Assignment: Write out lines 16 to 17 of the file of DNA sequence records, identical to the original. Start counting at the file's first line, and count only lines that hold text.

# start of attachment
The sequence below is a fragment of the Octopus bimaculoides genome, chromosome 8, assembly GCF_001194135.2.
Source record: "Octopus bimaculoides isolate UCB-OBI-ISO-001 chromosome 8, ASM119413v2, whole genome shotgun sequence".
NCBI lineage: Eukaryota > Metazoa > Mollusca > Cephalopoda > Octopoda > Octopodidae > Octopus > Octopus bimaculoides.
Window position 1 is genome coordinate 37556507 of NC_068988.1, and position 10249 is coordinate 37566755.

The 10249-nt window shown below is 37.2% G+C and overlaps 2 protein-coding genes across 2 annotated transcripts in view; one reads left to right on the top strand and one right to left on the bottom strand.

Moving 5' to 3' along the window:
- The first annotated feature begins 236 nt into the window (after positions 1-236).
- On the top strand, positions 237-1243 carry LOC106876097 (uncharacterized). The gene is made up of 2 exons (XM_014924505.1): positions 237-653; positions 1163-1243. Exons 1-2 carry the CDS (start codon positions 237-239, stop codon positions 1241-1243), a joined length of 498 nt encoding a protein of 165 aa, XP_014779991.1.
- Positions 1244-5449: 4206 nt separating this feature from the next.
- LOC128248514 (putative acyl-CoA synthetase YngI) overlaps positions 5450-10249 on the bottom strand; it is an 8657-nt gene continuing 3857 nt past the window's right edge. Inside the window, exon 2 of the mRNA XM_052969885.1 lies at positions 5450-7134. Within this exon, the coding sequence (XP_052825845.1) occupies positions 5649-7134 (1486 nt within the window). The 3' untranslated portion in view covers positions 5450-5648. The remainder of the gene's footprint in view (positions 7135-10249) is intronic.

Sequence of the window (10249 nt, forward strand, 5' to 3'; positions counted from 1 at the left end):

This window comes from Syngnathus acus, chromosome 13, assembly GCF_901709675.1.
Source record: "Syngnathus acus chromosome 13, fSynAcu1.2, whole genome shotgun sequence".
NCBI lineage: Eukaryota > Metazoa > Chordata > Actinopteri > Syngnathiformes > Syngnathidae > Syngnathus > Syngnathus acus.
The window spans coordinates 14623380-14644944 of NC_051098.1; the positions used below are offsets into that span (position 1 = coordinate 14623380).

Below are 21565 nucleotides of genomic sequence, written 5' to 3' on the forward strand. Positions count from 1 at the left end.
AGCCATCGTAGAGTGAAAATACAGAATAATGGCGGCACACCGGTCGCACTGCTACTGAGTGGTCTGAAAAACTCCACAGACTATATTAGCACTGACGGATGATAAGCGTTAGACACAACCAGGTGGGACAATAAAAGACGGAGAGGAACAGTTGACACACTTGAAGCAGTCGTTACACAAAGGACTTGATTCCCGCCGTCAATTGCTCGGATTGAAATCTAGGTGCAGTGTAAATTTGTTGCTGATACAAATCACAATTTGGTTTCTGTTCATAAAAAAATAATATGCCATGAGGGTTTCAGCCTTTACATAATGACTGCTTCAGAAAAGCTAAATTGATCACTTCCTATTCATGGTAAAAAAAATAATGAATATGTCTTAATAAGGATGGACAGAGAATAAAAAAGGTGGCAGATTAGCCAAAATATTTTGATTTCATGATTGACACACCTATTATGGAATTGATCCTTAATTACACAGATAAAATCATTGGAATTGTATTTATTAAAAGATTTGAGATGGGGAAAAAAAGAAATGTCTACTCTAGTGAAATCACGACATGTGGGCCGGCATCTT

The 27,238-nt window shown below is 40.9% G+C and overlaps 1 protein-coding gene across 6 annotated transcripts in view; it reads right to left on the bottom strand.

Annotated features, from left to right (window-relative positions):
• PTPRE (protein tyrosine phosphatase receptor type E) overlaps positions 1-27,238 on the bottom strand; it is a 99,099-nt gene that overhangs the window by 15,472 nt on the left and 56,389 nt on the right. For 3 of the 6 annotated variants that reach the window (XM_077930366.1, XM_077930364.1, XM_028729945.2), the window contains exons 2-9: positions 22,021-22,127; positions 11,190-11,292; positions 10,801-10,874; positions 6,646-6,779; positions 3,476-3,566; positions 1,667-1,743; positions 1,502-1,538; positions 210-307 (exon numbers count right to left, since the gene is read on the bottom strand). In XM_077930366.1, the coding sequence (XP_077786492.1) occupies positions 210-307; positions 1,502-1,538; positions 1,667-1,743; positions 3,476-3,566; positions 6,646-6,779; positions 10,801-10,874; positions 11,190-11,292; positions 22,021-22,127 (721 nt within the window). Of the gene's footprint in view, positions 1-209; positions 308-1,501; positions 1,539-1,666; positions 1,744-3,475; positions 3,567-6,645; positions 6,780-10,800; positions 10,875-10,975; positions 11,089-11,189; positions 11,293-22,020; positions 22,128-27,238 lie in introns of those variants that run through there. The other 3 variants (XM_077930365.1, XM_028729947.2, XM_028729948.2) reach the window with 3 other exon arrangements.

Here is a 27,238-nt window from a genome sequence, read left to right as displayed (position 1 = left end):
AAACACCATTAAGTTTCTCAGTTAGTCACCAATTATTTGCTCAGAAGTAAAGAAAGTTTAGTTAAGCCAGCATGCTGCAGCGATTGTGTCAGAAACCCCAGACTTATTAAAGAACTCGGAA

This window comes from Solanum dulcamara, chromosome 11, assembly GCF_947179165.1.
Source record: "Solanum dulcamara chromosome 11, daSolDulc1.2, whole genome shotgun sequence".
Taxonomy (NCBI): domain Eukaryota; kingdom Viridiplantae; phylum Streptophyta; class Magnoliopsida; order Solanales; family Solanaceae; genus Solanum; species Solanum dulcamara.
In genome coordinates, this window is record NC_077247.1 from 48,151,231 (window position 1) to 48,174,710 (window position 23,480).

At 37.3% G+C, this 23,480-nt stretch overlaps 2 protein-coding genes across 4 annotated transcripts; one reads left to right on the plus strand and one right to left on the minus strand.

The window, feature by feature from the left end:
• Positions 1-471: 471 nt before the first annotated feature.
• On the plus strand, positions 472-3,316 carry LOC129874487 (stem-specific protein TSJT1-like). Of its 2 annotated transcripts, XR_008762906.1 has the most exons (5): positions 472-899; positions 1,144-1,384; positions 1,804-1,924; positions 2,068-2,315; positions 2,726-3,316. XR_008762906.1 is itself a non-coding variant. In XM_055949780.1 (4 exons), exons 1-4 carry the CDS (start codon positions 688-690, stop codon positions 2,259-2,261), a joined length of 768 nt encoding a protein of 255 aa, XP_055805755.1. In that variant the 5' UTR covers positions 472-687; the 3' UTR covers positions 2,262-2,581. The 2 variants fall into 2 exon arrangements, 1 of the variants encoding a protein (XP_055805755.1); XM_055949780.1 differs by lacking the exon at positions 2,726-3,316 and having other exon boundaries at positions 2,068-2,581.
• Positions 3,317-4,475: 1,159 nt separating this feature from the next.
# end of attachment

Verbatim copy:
Below are 21565 nucleotides of genomic sequence, written 5' to 3' on the forward strand. Positions count from 1 at the left end.
AGCCATCGTAGAGTGAAAATACAGAATAATGGCGGCACACCGGTCGCACTGCTACTGAGTGGTCTGAAAAACTCCACAGACTATATTAGCACTGACGGATGATAAGCGTTAGACACAACCAGGTGGGACAATAAAAGACGGAGAGGAACAGTTGACACACTTGAAGCAGTCGTTACACAAAGGACTTGATTCCCGCCGTCAATTGCTCGGATTGAAATCTAGGTGCAGTGTAAATTTGTTGCTGATACAAATCACAATTTGGTTTCTGTTCATAAAAAAATAATATGCCATGAGGGTTTCAGCCTTTACATAATGACTGCTTCAGAAAAGCTAAATTGATCACTTCCTATTCATGGTAAAAAAAATAATGAATATGTCTTAATAAGGATGGACAGAGAATAAAAAAGGTGGCAGATTAGCCAAAATATTTTGATTTCATGATTGACACACCTATTATGGAATTGATCCTTAATTACACAGATAAAATCATTGGAATTGTATTTATTAAAAGATTTGAGATGGGGAAAAAAAGAAATGTCTACTCTAGTGAAATCACGACATGTGGGCCGGCATCTT